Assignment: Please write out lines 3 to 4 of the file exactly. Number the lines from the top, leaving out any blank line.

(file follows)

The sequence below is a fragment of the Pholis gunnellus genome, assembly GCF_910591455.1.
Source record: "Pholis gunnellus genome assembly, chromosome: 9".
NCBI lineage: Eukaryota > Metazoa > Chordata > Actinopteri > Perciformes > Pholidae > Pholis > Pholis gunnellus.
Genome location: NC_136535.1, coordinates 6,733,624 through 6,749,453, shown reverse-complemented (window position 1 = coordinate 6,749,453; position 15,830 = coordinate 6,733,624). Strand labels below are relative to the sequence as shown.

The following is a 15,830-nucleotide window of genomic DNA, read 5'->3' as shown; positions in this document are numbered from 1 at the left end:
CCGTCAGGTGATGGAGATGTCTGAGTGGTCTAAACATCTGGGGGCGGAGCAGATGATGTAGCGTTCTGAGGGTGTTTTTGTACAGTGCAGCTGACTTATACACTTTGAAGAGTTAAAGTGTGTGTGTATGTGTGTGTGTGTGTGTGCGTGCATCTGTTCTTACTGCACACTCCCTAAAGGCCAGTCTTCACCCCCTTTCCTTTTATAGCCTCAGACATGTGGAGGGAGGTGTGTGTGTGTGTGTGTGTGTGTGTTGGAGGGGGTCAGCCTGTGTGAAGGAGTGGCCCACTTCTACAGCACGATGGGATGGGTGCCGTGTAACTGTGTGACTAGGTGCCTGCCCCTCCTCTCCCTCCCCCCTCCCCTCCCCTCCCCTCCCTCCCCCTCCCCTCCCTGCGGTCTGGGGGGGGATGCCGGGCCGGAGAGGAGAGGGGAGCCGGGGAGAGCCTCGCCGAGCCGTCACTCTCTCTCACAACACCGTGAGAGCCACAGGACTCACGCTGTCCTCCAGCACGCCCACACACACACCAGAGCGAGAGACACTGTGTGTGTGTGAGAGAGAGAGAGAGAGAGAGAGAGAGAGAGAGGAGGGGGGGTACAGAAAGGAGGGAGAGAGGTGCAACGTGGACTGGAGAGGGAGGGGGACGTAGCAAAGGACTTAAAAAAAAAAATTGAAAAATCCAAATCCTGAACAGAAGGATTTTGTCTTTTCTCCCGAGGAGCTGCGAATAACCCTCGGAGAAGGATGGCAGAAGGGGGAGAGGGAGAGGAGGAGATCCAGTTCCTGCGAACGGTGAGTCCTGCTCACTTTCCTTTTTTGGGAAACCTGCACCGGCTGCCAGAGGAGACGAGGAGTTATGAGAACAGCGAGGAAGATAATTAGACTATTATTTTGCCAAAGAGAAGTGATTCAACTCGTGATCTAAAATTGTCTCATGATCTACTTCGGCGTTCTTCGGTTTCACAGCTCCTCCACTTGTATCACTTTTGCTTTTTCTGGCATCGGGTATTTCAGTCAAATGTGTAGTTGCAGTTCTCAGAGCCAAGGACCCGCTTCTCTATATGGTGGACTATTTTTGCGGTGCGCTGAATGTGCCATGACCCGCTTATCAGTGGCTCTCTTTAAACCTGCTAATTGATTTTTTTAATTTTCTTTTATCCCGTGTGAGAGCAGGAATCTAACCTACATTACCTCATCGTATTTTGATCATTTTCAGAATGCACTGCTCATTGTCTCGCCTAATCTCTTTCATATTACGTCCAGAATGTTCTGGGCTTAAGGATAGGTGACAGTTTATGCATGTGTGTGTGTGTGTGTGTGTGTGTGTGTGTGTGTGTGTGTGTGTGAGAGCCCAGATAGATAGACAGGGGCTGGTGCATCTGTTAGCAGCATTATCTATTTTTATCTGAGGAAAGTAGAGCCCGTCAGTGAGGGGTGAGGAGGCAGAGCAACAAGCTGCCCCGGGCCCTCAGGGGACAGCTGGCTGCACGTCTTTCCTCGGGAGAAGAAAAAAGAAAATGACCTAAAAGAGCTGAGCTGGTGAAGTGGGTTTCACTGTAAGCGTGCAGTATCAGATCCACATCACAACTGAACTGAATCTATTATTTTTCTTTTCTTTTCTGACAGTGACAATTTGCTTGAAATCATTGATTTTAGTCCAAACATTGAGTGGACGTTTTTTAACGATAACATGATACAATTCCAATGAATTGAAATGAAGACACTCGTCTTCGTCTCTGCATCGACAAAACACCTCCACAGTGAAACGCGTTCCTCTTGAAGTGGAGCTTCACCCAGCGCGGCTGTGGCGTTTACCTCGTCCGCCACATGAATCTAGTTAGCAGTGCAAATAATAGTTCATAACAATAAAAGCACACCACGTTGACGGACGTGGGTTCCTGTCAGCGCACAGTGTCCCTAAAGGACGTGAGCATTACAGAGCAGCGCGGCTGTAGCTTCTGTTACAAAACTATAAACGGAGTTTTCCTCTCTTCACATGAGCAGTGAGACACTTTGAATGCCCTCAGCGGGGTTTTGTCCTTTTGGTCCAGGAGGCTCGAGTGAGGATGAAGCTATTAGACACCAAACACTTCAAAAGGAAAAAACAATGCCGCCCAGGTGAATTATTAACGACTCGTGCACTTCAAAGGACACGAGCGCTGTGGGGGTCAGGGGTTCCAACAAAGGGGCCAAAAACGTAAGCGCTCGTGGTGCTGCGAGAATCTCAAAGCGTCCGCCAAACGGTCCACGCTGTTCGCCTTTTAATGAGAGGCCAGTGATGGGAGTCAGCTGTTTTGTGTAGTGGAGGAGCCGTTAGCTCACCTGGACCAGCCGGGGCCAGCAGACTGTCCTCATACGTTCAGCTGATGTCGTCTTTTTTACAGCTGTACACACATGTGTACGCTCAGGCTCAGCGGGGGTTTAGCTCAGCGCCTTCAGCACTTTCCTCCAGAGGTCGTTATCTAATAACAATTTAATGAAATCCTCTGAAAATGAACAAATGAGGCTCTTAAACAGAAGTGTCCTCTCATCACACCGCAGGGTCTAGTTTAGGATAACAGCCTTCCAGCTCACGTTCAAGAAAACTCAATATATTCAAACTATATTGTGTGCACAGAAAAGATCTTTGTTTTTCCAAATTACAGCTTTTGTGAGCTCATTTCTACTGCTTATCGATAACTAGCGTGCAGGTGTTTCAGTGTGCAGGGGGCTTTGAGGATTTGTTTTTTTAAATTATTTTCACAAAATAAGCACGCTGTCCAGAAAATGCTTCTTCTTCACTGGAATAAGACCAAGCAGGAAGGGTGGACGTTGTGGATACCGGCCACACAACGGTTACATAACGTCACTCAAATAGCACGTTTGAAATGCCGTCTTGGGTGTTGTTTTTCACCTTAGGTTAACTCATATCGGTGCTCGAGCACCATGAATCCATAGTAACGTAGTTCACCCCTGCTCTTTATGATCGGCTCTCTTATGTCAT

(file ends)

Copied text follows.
NCBI lineage: Eukaryota > Metazoa > Chordata > Actinopteri > Perciformes > Pholidae > Pholis > Pholis gunnellus.
Genome location: NC_136535.1, coordinates 6,733,624 through 6,749,453, shown reverse-complemented (window position 1 = coordinate 6,749,453; position 15,830 = coordinate 6,733,624). Strand labels below are relative to the sequence as shown.